10 Tips for Parents of Picky Eaters

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You’ve just spent 30 minutes preparing dinner. Your youngest sits down, takes one look, and pushes her plate away with an “Ew!” This common scenario is enough to make any parent want to scream. 

The good news? While children ages 2 to 5 normally resist new foods, their tastes change over time. Expanding their range of tastes is a natural part of development.

The other bite of good news: Picky eaters are generally not malnourished. Most children who make a fuss at the table likely have adequate diets. Kids’ fussiness tends to be less about getting enough food and more about their reluctance to accept new foods.

While children ages 2 to 5 normally resist new foods, their tastes change over time. Expanding their range of tastes is a natural part of development.

Try these strategies to help your child reach beyond his familiar, go-to favorites and discover new tastes:

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  1. Set a good example. Kids mimic their parents. Try new foods and recipes often, and let your children see you make healthy choices in your own meals.
  2. Experiment together. Let your child choose a new-to-you fruit or veggie in the produce department. Have fun tasting it for the first time as a family. If your child likes the new food, try incorporating it into more of your meals.
  3. Involve your child. Have your kids help in the kitchen. Children may be more willing to try dishes they have helped prepare.
  4. Give your child choices. Kids like to have control, no matter how much.
    • When serving a meal you know your child won’t want to try, include a favorite fruit and/or veggie on her plate so she has options.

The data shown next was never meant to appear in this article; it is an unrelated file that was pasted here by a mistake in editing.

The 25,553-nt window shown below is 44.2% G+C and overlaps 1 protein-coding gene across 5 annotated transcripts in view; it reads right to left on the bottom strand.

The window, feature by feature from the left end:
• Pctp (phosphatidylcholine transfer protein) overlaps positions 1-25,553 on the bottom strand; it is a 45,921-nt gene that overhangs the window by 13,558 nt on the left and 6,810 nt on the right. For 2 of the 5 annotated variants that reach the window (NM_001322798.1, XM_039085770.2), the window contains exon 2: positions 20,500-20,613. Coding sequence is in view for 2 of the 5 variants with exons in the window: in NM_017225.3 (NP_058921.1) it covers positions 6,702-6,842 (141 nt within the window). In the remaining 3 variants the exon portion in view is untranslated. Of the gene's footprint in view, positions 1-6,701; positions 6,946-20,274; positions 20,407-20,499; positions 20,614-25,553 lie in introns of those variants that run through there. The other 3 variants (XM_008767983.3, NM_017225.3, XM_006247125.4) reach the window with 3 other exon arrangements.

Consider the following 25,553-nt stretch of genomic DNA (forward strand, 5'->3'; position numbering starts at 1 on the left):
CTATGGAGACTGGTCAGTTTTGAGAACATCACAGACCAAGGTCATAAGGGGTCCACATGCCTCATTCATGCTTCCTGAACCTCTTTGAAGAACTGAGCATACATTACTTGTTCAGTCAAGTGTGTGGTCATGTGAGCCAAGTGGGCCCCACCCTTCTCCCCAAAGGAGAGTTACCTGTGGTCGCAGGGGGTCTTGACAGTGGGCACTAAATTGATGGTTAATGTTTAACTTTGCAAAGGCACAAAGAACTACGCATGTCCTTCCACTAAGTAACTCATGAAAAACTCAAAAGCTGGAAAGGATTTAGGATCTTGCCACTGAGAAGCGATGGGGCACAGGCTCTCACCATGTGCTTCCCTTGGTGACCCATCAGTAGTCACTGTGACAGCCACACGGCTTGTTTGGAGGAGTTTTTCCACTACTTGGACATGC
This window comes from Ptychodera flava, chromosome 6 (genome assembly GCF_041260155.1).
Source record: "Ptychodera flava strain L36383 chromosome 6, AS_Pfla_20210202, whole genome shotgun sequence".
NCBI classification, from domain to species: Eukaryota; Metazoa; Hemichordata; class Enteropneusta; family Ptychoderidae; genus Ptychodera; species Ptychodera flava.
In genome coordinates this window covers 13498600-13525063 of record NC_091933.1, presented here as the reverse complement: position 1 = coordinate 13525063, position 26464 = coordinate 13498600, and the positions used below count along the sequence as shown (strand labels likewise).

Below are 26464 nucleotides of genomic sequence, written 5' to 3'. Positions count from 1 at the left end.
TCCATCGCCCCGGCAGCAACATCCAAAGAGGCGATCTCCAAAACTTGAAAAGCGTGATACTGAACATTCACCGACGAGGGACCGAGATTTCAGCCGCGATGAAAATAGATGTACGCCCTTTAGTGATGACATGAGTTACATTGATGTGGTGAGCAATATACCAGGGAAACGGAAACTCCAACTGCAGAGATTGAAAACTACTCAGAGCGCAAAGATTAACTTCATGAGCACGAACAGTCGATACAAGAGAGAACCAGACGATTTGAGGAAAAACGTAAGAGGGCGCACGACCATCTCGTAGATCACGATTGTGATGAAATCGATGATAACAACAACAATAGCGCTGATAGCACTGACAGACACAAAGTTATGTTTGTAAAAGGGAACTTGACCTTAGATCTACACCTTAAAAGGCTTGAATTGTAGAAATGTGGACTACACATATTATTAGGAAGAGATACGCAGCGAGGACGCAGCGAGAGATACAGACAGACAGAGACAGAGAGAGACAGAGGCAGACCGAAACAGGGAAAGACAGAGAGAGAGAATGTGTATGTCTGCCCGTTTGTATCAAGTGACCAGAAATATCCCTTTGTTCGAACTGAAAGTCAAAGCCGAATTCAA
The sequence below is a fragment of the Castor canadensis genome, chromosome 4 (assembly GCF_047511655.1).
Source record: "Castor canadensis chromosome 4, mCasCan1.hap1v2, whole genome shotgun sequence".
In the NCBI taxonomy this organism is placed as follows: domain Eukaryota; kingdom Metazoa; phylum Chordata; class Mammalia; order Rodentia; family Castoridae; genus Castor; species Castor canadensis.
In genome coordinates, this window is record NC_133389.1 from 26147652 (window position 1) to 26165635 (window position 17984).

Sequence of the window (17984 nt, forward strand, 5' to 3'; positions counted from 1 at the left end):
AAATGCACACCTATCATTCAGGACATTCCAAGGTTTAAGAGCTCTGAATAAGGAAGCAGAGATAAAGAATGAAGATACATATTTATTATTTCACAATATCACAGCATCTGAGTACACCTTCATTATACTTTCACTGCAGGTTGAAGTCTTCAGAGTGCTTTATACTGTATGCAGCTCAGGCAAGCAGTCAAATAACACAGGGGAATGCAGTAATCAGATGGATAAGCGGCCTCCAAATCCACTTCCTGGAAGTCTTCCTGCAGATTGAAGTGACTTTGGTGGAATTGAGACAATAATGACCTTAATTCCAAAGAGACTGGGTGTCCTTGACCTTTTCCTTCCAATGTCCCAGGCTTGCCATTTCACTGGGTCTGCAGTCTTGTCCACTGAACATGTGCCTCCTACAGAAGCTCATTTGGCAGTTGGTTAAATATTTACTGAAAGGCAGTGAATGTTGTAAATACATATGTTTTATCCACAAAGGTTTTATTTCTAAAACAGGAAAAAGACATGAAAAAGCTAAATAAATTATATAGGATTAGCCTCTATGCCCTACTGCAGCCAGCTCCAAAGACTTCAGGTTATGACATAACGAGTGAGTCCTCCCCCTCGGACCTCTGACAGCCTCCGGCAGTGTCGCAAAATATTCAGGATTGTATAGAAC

• While planning meals for the week, ask your kids for suggestions (feel free to overrule foods they suggest week after week, like pizza and mac-n-cheese). Point out who selected the dish when serving it and thank them for the idea.
    • Let your child choose the way you prepare a new food. For instance, broccoli – raw or roasted. Children often prefer the subdued aroma of raw over cooked vegetables.
  5. Be positive. Both in offering foods, and when talking to others about your child’s food choices in front of them. Do say, “He’s getting better about trying new foods.” Don’t say, “He’s a terrible eater!”
  6. Don’t be a short-order cook. Make one meal and serve it to the entire family. If your child won’t eat, don’t make a big deal about it. Children will eat when they’re hungry. This technique will help them learn they can’t manipulate you.
  7. Ask for their input. If your child sticks her nose up at a meal, try asking, “What will make it better?” You may be able to make the food more appealing based on her answer. For instance, adding ketchup or serving it at a cooler temperature.
  8. Be silly. Toddlers may forget their fussiness when they find their lunch in the form of a face with strawberry eyes, a carrot mouth and shredded cheese hair. Or try cutting food into interesting shapes: cucumber stars or a heart sandwich.
  9. Talk about food away from the table. Watch cooking shows and videos with your kids. Search the internet together for new recipes to try. Read picture books together that feature a certain food as a theme (this is a great way to introduce ethnic foods especially).
  10. Try, try again. Kids may need 10 or more tastes of a new food before they accept it. Keep offering and remind your picky eater he may not have liked it before, but this is a new day.
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